Liberty Global has agreed to buy Caribbean telecommunications company Cable & Wireless Communications for US$5.3 billion.
The board of Cable & Wireless said it concluded that the $8.2 billion deal, including CWC’s debt, was in the long-term best interests of the company, its shareholders, employees and customers, after the operator of Flow in Cayman was approached directly by Liberty over a sale last month.
Under the terms of the deal, Liberty offered $1.32 per CWC share and a 4.5 cent special dividend that would be paid on the closing of the transaction.
This represents a premium of approximately 50 percent on CWC’s share price at the start of the takeover talks on Oct. 21 and an 18 percent premium on the Nov. 13 share price.
Sir Richard Lapthorne, chairman of CWC, said, “While we remain confident that CWC’s unique and highly attractive business has a substantial long-term growth opportunity ahead of it, we believe the recommended offer represents an attractive premium for shareholders and secures earlier delivery of our long-term value potential.”
Liberty Global is the world’s largest international cable television company, with nearly 27 million subscribers and about $18 billion in annual revenue. The company’s operations are mainly based in Europe after a number of acquisitions which included British cable operator Virgin Media and Dutch telecommunications provider Ziggo.
Since further consolidation of the industry in Europe may attract the opposition of regulators, Liberty is focused on growing in other regions.
Liberty Global’s chief executive, Michael T. Fries, said the acquisition would add significant scale and management depth to the company’s operations in Latin America and the Caribbean.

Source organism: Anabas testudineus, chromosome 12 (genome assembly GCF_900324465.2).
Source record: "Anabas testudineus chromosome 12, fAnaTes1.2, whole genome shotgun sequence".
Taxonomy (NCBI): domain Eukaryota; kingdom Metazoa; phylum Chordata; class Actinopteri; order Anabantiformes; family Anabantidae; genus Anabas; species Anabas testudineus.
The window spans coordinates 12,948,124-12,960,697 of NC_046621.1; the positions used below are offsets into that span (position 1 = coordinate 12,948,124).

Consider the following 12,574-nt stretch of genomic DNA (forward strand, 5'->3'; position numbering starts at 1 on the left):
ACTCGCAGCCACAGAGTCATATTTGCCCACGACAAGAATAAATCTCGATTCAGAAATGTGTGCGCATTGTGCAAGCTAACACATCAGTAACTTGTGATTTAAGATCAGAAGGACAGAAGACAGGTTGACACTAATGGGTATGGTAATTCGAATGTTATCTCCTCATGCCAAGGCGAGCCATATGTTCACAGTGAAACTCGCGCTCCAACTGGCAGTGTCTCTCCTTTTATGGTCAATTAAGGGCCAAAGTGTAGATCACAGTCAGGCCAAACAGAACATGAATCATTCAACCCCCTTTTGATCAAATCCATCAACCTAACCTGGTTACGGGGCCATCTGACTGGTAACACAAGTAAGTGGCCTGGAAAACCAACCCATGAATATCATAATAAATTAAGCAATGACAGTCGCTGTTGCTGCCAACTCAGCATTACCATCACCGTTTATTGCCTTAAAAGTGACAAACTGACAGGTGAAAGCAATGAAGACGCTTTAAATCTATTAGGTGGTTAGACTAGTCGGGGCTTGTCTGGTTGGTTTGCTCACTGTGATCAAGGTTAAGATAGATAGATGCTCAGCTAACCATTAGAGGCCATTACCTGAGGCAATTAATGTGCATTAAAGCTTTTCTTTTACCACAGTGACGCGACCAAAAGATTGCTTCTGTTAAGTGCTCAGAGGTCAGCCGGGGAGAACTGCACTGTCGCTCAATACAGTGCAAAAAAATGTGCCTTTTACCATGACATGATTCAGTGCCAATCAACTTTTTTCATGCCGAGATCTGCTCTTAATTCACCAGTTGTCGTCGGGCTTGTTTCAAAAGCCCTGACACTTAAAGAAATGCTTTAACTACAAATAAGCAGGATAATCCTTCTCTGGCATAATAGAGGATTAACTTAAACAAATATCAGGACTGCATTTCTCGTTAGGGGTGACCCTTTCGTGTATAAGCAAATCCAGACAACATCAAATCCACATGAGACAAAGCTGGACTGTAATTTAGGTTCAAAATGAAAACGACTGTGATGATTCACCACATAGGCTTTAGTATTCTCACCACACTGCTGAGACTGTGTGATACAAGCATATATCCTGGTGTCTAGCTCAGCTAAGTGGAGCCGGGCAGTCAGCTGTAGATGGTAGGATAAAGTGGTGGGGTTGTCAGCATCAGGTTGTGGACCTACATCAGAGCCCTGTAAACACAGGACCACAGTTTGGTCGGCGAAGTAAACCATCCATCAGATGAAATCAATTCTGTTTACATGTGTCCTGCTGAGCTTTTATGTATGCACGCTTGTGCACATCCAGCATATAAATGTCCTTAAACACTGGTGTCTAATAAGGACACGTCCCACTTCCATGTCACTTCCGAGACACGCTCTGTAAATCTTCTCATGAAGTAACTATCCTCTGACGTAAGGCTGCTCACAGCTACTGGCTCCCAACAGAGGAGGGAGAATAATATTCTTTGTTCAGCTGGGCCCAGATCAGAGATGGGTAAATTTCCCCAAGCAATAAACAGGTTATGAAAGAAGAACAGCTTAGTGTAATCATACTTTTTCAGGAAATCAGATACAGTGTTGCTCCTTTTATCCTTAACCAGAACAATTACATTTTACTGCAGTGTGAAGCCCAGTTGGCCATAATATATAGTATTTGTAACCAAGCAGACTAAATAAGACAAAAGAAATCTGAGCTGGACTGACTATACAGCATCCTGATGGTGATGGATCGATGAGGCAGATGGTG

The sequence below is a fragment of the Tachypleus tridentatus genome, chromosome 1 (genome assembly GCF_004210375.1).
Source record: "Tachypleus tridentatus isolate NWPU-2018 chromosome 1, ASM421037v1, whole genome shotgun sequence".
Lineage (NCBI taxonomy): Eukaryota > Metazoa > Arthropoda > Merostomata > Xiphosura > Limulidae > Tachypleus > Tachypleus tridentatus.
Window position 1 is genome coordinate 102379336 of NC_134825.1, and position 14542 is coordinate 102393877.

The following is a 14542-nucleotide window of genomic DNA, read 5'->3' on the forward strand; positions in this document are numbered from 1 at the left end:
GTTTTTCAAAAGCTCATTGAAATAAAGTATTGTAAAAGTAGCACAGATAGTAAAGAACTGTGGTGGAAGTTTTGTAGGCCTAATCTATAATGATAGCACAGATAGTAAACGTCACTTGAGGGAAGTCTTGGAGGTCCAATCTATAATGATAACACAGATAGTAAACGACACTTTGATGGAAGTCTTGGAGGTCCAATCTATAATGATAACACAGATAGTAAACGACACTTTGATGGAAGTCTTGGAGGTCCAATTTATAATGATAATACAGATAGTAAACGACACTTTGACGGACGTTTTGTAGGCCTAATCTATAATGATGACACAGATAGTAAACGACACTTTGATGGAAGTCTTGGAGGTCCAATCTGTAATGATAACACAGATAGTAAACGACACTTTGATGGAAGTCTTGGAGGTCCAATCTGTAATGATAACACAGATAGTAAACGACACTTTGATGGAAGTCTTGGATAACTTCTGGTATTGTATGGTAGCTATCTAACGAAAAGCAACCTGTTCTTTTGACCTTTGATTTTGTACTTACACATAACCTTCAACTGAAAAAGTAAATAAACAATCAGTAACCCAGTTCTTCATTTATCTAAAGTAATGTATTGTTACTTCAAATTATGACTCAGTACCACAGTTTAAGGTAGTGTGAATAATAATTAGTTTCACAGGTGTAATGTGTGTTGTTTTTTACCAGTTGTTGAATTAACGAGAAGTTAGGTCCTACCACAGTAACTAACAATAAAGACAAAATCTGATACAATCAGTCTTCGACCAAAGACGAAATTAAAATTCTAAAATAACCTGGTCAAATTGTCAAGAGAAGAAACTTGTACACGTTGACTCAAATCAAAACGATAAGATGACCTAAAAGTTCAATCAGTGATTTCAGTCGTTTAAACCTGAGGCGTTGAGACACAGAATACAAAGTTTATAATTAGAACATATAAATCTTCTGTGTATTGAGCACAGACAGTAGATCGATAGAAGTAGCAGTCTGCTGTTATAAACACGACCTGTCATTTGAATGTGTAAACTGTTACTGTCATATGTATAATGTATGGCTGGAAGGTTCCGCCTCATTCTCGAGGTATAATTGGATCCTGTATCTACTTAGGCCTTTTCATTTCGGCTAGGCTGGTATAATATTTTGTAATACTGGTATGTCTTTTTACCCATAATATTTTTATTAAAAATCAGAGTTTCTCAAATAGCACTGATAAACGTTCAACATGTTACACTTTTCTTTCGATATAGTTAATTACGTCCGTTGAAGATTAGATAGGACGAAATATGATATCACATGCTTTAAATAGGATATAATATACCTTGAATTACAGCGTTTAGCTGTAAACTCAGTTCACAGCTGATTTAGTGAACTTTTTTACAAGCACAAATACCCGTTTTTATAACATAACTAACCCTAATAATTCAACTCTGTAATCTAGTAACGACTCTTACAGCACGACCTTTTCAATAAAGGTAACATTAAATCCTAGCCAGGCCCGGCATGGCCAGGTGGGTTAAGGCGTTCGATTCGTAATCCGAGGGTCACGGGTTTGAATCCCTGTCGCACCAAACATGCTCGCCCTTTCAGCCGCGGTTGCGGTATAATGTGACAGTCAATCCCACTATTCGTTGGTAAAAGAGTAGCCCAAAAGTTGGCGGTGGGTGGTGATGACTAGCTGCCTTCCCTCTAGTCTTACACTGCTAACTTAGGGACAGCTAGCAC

CWC, which after the takeover of Columbus Communications recently rebranded its services in Cayman from LIME to Flow, said the deal would improve the company’s ability to offer products and services to customers in the region and add 1.5 million customers in Puerto Rico and Chile.
“Backed by our strengths in adjoining markets and in leading submarine and terrestrial fiber networks, together we expect to grow our consumer and B2B offers even faster,” CWC said.
Bill McCabe, the chief executive of Flow in Cayman, said the joint entity would combine the complementary skills of both organizations and materially improve the company’s provision of products and service to customers in the region.
For Cayman’s operation specifically, it will be “business as usual” until the deal is complete, he added. “We will continue with our plans to enhance the customer experience and continue to deliver innovative products such as the recently launched Flow TV product.”
Phil Bentley, chief executive of CWC, noted that since the launch of the company’s new strategy two years ago, CWC has transformed itself into a regional operator of broadband Internet, television, telephone and wireless services. The recent acquisition of Columbus accelerated the company’s competitive positioning and Liberty Global will offer scale and “world-class capabilities,” he said.
Liberty Global owner John Malone already has a 13 percent voting stake in CWC as a result of the company’s takeover of Columbus, which was partly owned by Mr. Malone, for $1.9 billion in cash and stock.
The deal is expected to be completed by the second quarter of next year.